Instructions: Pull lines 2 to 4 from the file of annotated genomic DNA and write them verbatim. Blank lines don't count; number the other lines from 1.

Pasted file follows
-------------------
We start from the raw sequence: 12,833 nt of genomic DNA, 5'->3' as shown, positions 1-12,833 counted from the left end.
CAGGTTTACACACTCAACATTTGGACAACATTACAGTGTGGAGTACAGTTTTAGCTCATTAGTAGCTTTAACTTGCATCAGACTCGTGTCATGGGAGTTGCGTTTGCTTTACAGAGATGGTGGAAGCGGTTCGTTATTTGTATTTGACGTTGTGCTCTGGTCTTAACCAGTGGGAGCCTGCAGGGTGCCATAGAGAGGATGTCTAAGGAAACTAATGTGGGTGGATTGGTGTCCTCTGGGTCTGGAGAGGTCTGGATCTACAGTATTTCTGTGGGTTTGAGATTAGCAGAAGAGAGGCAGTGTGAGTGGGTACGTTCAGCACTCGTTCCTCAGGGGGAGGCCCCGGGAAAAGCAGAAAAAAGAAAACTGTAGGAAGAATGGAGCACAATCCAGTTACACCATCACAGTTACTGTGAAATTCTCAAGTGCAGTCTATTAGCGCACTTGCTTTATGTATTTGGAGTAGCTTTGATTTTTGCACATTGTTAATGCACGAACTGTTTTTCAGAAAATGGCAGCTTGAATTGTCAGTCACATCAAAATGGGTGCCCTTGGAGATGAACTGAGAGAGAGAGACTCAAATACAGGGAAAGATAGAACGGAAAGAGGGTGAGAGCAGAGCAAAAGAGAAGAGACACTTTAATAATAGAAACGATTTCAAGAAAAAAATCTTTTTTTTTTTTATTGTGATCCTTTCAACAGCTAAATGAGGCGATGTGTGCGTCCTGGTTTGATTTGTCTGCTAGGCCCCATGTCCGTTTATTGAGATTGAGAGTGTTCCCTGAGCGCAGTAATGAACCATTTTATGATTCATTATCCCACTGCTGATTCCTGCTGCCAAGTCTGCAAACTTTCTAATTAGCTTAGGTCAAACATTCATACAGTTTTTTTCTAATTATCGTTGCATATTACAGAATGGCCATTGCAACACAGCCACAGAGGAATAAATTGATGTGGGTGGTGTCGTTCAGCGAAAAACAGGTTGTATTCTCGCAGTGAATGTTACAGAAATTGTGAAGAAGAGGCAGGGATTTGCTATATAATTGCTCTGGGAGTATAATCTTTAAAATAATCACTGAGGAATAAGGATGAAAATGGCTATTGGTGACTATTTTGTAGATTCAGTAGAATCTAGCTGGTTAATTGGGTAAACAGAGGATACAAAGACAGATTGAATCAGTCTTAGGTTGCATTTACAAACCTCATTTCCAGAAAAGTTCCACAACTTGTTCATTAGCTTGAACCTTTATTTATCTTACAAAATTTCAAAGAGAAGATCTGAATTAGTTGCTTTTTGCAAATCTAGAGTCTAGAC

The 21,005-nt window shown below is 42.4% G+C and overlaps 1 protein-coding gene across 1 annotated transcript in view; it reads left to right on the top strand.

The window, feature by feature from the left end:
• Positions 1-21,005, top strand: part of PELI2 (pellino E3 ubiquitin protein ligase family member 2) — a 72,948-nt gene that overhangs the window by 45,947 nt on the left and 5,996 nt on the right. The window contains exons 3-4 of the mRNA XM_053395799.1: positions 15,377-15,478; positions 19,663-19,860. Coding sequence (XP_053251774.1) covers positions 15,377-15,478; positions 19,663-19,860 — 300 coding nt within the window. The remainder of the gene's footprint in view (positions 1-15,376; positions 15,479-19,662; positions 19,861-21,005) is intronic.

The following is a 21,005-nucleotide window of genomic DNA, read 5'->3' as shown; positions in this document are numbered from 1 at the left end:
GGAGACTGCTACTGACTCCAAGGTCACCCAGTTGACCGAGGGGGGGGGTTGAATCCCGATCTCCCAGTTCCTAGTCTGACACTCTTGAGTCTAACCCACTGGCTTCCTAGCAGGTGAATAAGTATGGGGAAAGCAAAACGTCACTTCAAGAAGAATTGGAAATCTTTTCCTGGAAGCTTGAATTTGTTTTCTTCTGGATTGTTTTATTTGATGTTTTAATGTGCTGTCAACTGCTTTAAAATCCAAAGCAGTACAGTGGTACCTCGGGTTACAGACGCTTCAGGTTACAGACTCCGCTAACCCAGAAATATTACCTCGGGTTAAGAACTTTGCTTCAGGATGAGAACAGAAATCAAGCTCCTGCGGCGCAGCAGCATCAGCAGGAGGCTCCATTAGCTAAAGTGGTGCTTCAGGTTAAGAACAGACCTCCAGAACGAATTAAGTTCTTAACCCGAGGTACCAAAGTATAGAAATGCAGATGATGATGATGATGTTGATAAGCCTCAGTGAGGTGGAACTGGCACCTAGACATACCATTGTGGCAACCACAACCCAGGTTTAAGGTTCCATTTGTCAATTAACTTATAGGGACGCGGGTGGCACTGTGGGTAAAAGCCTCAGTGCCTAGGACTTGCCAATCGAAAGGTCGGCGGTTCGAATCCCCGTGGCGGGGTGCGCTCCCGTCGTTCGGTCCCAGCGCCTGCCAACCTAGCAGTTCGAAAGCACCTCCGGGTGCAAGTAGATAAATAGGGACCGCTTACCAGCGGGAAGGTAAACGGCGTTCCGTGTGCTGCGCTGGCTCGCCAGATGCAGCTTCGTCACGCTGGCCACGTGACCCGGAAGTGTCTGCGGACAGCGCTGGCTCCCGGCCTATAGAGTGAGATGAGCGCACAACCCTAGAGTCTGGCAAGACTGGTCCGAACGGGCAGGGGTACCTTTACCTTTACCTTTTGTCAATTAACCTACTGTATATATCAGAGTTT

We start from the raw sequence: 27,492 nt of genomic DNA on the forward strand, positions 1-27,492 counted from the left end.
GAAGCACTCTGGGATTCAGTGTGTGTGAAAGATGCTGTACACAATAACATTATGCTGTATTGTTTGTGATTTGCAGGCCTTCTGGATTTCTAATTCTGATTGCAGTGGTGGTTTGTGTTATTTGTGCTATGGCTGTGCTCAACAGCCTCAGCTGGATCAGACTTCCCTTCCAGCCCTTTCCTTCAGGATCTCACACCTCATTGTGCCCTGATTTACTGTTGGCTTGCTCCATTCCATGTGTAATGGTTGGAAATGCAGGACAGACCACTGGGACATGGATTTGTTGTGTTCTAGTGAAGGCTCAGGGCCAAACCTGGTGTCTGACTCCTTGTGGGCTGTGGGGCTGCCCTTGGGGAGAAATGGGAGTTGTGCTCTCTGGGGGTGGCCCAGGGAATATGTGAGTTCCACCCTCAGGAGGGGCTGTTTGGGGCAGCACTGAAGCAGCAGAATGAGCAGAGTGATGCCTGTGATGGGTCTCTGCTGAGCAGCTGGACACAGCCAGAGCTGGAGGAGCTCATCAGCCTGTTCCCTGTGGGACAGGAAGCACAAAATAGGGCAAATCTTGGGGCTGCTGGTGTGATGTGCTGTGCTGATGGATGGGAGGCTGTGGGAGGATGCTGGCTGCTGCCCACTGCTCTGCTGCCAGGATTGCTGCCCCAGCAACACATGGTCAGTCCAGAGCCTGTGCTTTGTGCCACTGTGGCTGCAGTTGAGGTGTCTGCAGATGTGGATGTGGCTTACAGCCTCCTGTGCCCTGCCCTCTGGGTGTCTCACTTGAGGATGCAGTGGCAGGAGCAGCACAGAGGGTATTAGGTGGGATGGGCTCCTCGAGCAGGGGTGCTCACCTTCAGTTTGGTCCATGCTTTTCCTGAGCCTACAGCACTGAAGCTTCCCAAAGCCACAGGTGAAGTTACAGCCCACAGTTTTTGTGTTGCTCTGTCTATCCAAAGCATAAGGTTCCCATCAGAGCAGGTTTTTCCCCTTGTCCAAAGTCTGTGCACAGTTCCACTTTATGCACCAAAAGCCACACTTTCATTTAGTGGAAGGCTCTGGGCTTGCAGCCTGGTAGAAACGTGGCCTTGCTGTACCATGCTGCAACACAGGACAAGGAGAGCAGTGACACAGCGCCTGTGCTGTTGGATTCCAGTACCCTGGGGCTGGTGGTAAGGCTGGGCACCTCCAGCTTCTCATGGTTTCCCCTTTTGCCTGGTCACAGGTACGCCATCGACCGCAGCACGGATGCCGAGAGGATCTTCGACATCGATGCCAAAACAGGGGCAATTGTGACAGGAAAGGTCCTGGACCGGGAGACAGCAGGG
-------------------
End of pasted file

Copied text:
CAGGTTTACACACTCAACATTTGGACAACATTACAGTGTGGAGTACAGTTTTAGCTCATTAGTAGCTTTAACTTGCATCAGACTCGTGTCATGGGAGTTGCGTTTGCTTTACAGAGATGGTGGAAGCGGTTCGTTATTTGTATTTGACGTTGTGCTCTGGTCTTAACCAGTGGGAGCCTGCAGGGTGCCATAGAGAGGATGTCTAAGGAAACTAATGTGGGTGGATTGGTGTCCTCTGGGTCTGGAGAGGTCTGGATCTACAGTATTTCTGTGGGTTTGAGATTAGCAGAAGAGAGGCAGTGTGAGTGGGTACGTTCAGCACTCGTTCCTCAGGGGGAGGCCCCGGGAAAAGCAGAAAAAAGAAAACTGTAGGAAGAATGGAGCACAATCCAGTTACACCATCACAGTTACTGTGAAATTCTCAAGTGCAGTCTATTAGCGCACTTGCTTTATGTATTTGGAGTAGCTTTGATTTTTGCACATTGTTAATGCACGAACTGTTTTTCAGAAAATGGCAGCTTGAATTGTCAGTCACATCAAAATGGGTGCCCTTGGAGATGAACTGAGAGAGAGAGACTCAAATACAGGGAAAGATAGAACGGAAAGAGGGTGAGAGCAGAGCAAAAGAGAAGAGACACTTTAATAATAGAAACGATTTCAAGAAAAAAATCTTTTTTTTTTTTATTGTGATCCTTTCAACAGCTAAATGAGGCGATGTGTGCGTCCTGGTTTGATTTGTCTGCTAGGCCCCATGTCCGTTTATTGAGATTGAGAGTGTTCCCTGAGCGCAGTAATGAACCATTTTATGATTCATTATCCCACTGCTGATTCCTGCTGCCAAGTCTGCAAACTTTCTAATTAGCTTAGGTCAAACATTCATACAGTTTTTTTCTAATTATCGTTGCATATTACAGAATGGCCATTGCAACACAGCCACAGAGGAATAAATTGATGTGGGTGGTGTCGTTCAGCGAAAAACAGGTTGTATTCTCGCAGTGAATGTTACAGAAATTGTGAAGAAGAGGCAGGGATTTGCTATATAATTGCTCTGGGAGTATAATCTTTAAAATAATCACTGAGGAATAAGGATGAAAATGGCTATTGGTGACTATTTTGTAGATTCAGTAGAATCTAGCTGGTTAATTGGGTAAACAGAGGATACAAAGACAGATTGAATCAGTCTTAGGTTGCATTTACAAACCTCATTTCCAGAAAAGTTCCACAACTTGTTCATTAGCTTGAACCTTTATTTATCTTACAAAATTTCAAAGAGAAGATCTGAATTAGTTGCTTTTTGCAAATCTAGAGTCTAGAC

The 21,005-nt window shown below is 42.4% G+C and overlaps 1 protein-coding gene across 1 annotated transcript in view; it reads left to right on the top strand.

The window, feature by feature from the left end: